Exacerbation of Panic Onstage: Ethnic Problems and Human Rights Violations in Yussef El Guindi’s Back of the Throat (2006)
This article discusses the oppressive attitudes, ethnic problems, human rights violations, and onstage panic in Back of the Throat, a play by one of the most celebrated contemporary Arab-American dramatists, Yussef El Guindi. The study emphasizes El Guindi's exposition of the official American reaction against Arabs and Arab-Americans particularly after the devastating September 11 episodes. In the outset, the study provides a rapid survey of the history and origins of Arab-Americans as an ethnicity and traces their literary and dramatic production which has been mostly neglected. Further scrutiny of specific scenes from the play aims at highlighting the critical and horrible practices of power and authority which accumulate painful feelings inside Arab-Americans and pose a threat to human rights and liberties within borders of the United States.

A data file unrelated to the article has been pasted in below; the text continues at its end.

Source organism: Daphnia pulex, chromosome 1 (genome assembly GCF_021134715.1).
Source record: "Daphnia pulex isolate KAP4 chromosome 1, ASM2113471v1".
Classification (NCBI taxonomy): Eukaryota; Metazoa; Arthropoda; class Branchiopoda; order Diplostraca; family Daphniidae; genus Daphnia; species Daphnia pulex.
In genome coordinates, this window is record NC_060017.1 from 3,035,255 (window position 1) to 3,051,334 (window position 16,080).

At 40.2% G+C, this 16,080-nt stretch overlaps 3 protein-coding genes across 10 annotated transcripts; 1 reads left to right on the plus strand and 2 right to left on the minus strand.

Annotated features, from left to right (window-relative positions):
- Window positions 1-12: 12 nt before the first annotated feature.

Key words: Arab; Muslim; Middle Eastern; Arab-American Literature; Yussef El Guindi; Back of the Throat; September 11; Ethnicity; Panic; Human Rights Violations; Terrorist Attacks
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